Surly LHT Deluxe Build Is Finally Done!

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SON Schmidts Dynamo Edelux II mounted and functional. Light is way bad ass to say the least. Extremely pleased with dyno hub & dyno light choice. Mounted the Edelux II light using a pimp mount from mapbicycles.com

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Wasn’t entirely sure where I wanted to mount the front light. I didn’t want to mount upside down as I opted for the light senso feature which only allows for right side up mounting. When set light will come on when dusk that and reflective facet design is for right side up mounting. Upside down model doesn’t have the auto senso feature.

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Rear light is mounted as well, I opted not to use dyno rear version which would of been cheaper but didn’t want to route a power cable splice off front hub. Rear light takes a single AA and can get 38-40hrs. (Due to auto senso) so figured a AA battery was better than needing a cable routed from front to rear.

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21 comments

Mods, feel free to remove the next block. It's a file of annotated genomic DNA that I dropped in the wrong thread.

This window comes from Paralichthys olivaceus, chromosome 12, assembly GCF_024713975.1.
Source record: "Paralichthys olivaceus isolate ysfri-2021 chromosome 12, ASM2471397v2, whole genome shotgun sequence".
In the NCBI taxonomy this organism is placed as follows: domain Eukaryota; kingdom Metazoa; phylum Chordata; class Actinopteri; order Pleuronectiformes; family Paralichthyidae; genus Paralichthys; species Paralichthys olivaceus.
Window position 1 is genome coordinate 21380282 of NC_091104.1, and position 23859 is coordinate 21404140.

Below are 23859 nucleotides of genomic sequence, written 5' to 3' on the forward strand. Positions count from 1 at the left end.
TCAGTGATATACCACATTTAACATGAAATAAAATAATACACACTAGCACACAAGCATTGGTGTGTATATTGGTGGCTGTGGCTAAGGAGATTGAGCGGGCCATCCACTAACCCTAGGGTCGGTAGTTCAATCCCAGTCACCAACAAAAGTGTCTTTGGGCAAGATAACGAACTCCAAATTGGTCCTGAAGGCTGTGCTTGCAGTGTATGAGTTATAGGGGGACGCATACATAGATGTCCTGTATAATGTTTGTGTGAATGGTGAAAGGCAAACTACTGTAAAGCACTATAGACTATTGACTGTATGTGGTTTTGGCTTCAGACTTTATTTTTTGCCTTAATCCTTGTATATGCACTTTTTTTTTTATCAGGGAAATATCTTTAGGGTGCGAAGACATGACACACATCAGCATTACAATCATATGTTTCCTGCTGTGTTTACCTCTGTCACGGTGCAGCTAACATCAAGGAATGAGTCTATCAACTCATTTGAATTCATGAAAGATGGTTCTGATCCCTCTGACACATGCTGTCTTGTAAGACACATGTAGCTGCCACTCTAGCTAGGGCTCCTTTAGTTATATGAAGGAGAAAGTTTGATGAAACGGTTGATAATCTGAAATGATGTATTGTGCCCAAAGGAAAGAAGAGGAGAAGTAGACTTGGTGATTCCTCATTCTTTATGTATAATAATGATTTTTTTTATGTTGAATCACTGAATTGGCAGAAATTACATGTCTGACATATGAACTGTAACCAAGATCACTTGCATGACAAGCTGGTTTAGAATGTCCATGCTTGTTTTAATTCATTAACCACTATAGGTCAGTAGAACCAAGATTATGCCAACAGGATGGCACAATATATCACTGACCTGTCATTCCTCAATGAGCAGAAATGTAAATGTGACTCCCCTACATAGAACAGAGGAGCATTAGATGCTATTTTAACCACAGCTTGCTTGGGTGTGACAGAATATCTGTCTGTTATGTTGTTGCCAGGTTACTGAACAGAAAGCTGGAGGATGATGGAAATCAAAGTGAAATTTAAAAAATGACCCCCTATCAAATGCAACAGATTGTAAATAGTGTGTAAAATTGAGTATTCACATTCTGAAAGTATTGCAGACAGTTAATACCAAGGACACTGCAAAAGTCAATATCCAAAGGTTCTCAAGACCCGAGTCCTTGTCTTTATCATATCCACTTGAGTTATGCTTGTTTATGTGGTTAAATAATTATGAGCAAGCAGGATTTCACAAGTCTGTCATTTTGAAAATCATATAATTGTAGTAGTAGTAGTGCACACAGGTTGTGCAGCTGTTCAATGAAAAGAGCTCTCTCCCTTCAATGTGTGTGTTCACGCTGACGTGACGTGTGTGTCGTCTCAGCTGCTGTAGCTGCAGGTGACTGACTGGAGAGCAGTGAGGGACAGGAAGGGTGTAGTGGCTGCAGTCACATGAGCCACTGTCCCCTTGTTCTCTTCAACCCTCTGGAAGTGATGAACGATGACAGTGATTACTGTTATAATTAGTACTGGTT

1. Thanks, took longer than I had hoped but is done now! So now I take a 50 test ride before my first 600k Brevet on this bike : ) I’m
      Building a kayak trailer as we speak ….woot!

    1. MG.. Thanks! Surely is awesome, I road ride a lot, every day in fact but no real long adventures yet but bike us dialed for such. Career, wife and two children throttles my sense of adventure not to mention all my other hobbies. I’ve been kayaking a lot lately (day trips mostly) sailing the Chesapeake Bay. Anyway as for the Surly LHT I absolutely love it. Not 100% sure I’m sold on down tube shifters… sure it’s old school and cool but not practical. Ive adapted to using them just not ideal otherwise I’m very pleased overall. I like that riding the Surly teaches me that going fast on a carbon fiber bike isn’t everything. When I ride my Surly it’s all about enjoying the entire trip with no pressure to push. I have tons of stuff to share as I’ve been quiet on here past few months and need to catch up. Career has been rather demanding : ( I’m taking two weeks off over the next 30 days so I look forward to longer adventures.

      1. Totally understand that about competing hobbies and responsibilities, as well as the limited time for blog writing. I find it comes and goes. My husband built up a 650B conversion with downtubes and ended up really liking them. I’m not quite convinced I’d like them, but they do look cool :).

      2. Looks good. Sorry I’m just catching up after a crazy summer. My first road bike had DT shifters. When I built my rando rig, it was with bar ends. Now, I love my “shimergo” setup. Catch the chorus on sale from across the pond and you have top of the line campy “brifters” running a huge range 8 spd gears in the rear – all for a couple hundred bucks. I haven’t looked back.